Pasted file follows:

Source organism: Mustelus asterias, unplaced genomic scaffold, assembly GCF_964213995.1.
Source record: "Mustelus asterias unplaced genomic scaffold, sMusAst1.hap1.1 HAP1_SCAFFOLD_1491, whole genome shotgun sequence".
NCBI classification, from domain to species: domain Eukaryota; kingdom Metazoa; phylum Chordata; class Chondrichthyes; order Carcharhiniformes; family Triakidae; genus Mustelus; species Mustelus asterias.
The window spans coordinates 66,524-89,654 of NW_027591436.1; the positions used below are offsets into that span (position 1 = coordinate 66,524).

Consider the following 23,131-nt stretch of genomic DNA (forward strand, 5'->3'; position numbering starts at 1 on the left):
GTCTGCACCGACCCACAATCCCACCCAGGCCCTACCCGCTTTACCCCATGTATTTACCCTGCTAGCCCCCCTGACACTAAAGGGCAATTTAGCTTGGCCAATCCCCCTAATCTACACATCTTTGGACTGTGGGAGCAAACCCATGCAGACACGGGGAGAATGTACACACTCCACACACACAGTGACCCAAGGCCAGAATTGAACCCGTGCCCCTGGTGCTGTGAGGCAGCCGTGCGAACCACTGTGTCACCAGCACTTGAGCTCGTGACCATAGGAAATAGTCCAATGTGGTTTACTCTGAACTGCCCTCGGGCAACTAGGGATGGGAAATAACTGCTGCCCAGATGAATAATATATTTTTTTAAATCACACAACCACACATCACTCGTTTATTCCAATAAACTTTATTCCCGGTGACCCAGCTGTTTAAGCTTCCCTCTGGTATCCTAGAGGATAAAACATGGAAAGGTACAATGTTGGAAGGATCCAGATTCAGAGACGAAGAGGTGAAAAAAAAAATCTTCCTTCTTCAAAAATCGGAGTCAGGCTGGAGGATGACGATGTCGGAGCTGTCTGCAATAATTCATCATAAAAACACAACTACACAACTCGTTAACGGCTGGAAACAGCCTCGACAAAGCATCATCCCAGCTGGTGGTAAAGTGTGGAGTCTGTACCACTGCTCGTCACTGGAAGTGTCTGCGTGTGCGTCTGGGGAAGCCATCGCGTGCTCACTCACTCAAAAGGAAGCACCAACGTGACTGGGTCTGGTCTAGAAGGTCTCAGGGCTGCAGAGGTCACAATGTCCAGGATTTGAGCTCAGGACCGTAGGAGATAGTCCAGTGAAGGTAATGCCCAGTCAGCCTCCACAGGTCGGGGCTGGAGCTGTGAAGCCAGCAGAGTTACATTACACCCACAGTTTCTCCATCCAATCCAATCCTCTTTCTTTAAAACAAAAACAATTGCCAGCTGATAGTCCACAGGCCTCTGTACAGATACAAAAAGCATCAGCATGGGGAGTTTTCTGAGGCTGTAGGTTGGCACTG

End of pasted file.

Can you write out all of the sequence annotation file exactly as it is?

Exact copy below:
Source organism: Mustelus asterias, unplaced genomic scaffold, assembly GCF_964213995.1.
Source record: "Mustelus asterias unplaced genomic scaffold, sMusAst1.hap1.1 HAP1_SCAFFOLD_1491, whole genome shotgun sequence".
NCBI classification, from domain to species: domain Eukaryota; kingdom Metazoa; phylum Chordata; class Chondrichthyes; order Carcharhiniformes; family Triakidae; genus Mustelus; species Mustelus asterias.
The window spans coordinates 66,524-89,654 of NW_027591436.1; the positions used below are offsets into that span (position 1 = coordinate 66,524).

Consider the following 23,131-nt stretch of genomic DNA (forward strand, 5'->3'; position numbering starts at 1 on the left):
GTCTGCACCGACCCACAATCCCACCCAGGCCCTACCCGCTTTACCCCATGTATTTACCCTGCTAGCCCCCCTGACACTAAAGGGCAATTTAGCTTGGCCAATCCCCCTAATCTACACATCTTTGGACTGTGGGAGCAAACCCATGCAGACACGGGGAGAATGTACACACTCCACACACACAGTGACCCAAGGCCAGAATTGAACCCGTGCCCCTGGTGCTGTGAGGCAGCCGTGCGAACCACTGTGTCACCAGCACTTGAGCTCGTGACCATAGGAAATAGTCCAATGTGGTTTACTCTGAACTGCCCTCGGGCAACTAGGGATGGGAAATAACTGCTGCCCAGATGAATAATATATTTTTTTAAATCACACAACCACACATCACTCGTTTATTCCAATAAACTTTATTCCCGGTGACCCAGCTGTTTAAGCTTCCCTCTGGTATCCTAGAGGATAAAACATGGAAAGGTACAATGTTGGAAGGATCCAGATTCAGAGACGAAGAGGTGAAAAAAAAAATCTTCCTTCTTCAAAAATCGGAGTCAGGCTGGAGGATGACGATGTCGGAGCTGTCTGCAATAATTCATCATAAAAACACAACTACACAACTCGTTAACGGCTGGAAACAGCCTCGACAAAGCATCATCCCAGCTGGTGGTAAAGTGTGGAGTCTGTACCACTGCTCGTCACTGGAAGTGTCTGCGTGTGCGTCTGGGGAAGCCATCGCGTGCTCACTCACTCAAAAGGAAGCACCAACGTGACTGGGTCTGGTCTAGAAGGTCTCAGGGCTGCAGAGGTCACAATGTCCAGGATTTGAGCTCAGGACCGTAGGAGATAGTCCAGTGAAGGTAATGCCCAGTCAGCCTCCACAGGTCGGGGCTGGAGCTGTGAAGCCAGCAGAGTTACATTACACCCACAGTTTCTCCATCCAATCCAATCCTCTTTCTTTAAAACAAAAACAATTGCCAGCTGATAGTCCACAGGCCTCTGTACAGATACAAAAAGCATCAGCATGGGGAGTTTTCTGAGGCTGTAGGTTGGCACTG